Posted on March 7, 2019 By Nikki Zelinger
Epson PowerLite 5520W Business/Education Projector Review – Summary: Summary, Pros, Cons
The Epson BrightLink 710Ui has sleek white casing, accented with grey and black for contrast.
This side of the BrightLink 710Ui houses the control panel, the cool air intake vents, and the focus lever, which is hidden behind the easy-release door covering the vents.
This side of the projector has the hot air exhaust vents.
The inputs and connectors panel is located on the side of the projector.
The two interactive pens must be used on a hard surface like a whiteboard, special screen, or wall, not on a traditional screen surface (they will stretch it).
The Touch Unit works in conjunction with the interactive camera to create the interactive surface that makes the Epson BrightLink 710Ui so cool.
The Epson BrightLink 710Ui has a built-in interactive camera (left) and an ultra short throw lens (right).
The Epson BrightLink 710Ui's control panel is located on the side of the projector and is well laid out.
The Epson PowerLite 5520W is WXGA (1280 x 800) resolution projector claiming 5,500 lumens. It measured well over claim when measured at full wide angle in its brightest mode, Dynamic, at 7,192 lumens! This $2,199 projector provides an excellent value proposition for educators, as Epson’s Brighter Futures Education Program knocks the price down to $1,699. That’s a huge savings, especially when you consider school districts and universities will likely be buying several of these to add to their projector fleet.
Its 3LCD technology means the projector has as many color lumens as it does white ones, providing a more vibrant image overall than many of its DLP competition, especially in the face of ambient light. The 5520W has lamp life claim of up to 10,000 hours in ECO Mode, and 5,000 hours when operating at full power. Not bad – lamp based projectors generally have claims of 4,000 to 8,000 hours at full power. The lamp will last quite a while, even with heavy use, but when the lamp finally does need to be replaced, Epson’s prices are some of the lowest around.
The projector comes Epson’s usual warranty, which is excellent. That’s 2 years parts and labor with 90 days on the lamp, plus 2 years of Epson’s ExtraCare Road Service. With this service, you can have peace of mind in knowing that if your projector breaks, a refurbished unit is just a phone call away. The new projector will be shipped out to you within a few days so that you can get up and running as soon as possible, and when the new projector arrives, you ship back your malfunctioning unit (free of charge), and potentially save weeks of downtime as you do not have to wait for your original unit to be repaired.
Using an optional wireless LAN module, you can wirelessly project from Android devices, via Miracast. This allows you to mirror the screen from any Android device, which can be a real time saver with presentations – if you’re an Android user. If you’re a Mac user – like me – and you need the ability to project wirelessly, look elsewhere. With the popularity of Apple products, it is baffling to me when a projector works with Android and not Mac. Apple has strict security protocols, so I do get that sometimes, manufacturers want to save the frustration, but I’m going to have to mark this down as a definite con.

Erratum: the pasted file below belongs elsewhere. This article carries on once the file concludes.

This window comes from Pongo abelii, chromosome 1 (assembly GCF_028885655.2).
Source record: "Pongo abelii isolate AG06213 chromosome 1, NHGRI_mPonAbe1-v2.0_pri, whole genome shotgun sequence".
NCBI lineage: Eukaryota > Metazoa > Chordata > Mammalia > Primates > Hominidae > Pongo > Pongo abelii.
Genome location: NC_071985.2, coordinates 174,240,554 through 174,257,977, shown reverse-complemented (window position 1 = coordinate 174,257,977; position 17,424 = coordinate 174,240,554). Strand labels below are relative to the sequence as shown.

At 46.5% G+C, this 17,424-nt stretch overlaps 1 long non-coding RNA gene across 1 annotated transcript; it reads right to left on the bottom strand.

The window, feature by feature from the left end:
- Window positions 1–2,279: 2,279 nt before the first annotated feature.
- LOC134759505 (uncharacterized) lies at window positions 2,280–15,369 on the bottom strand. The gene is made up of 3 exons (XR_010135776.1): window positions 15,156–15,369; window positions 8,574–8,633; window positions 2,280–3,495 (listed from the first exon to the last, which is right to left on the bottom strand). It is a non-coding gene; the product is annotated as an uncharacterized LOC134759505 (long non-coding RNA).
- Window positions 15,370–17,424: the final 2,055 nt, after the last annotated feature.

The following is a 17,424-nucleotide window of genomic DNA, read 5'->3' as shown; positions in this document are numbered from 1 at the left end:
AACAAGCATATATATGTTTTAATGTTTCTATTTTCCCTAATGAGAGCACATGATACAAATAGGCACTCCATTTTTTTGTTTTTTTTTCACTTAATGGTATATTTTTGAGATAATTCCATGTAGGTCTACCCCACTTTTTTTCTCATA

The Epson PowerLite 5520W has plenty of inputs and connectors to suit most business and education needs, and then some. I found the panel to be neat and simple. The projector has a wired LAN, an HDBaseT port, two HDMIs, a service port, and a VGA Computer connector and an Audio 1 input grouped together. It also has a series of BNC connectors, an Audio 2 port, a Monitor Out input, Audio Out port, an RS-232 connector for old-school command and control, and an input for a wired remote control. Its 10-watt mono speaker is loud enough for medium to large K-12 classrooms, conference rooms, and board rooms.
A scene from Journey to Space, projected by the Epson BrightLink 710Ui in Cinema Mode.
A scene from Bill Nye Saves the World, projected by the Epson BrightLink 710Ui in Cinema Mode.
A shot of the TED Talks website, projected by the Epson BrightLink 710Ui in Presentation Mode.
A presentation slide, projected by the Epson BrightLink 710Ui in Presentation Mode.
A PowerPoint presentation, projected by the Epson BrightLink 710Ui in Presentation Mode.
An infographic, projected by the Epson BrightLink 710Ui in Presentation Mode.
Epson BrightLink 710Ui Color Mode: Cinema
Epson BrightLink 710Ui Color Mode: sRGB
Epson BrightLink 710Ui Color Mode: Presentation
Epson BrightLink 710Ui Color Mode: Dynamic
Epson BrightLink 710Ui Color Mode: Blackboard
The color on the PowerLite 5520W is excellent. Nearly all of its modes have stellar color, besides the obvious eye-sore that are the Dynamic and DICOM SIM. modes. That is to be expected. Its best modes are Cinema mode (3,334 lumens), closely followed by sRGB (3,179) , then Presentation (3,450). Multi-Projector mode is next in terms of color (3,702). The remaining modes are, DICOM SIM. (3,198), and Dynamic (4,690). All modes are bright enough to combat ambient light, though I would recommend Presentation for situations with uncontrollable ambient light for best the best color while maintaining high brightness.
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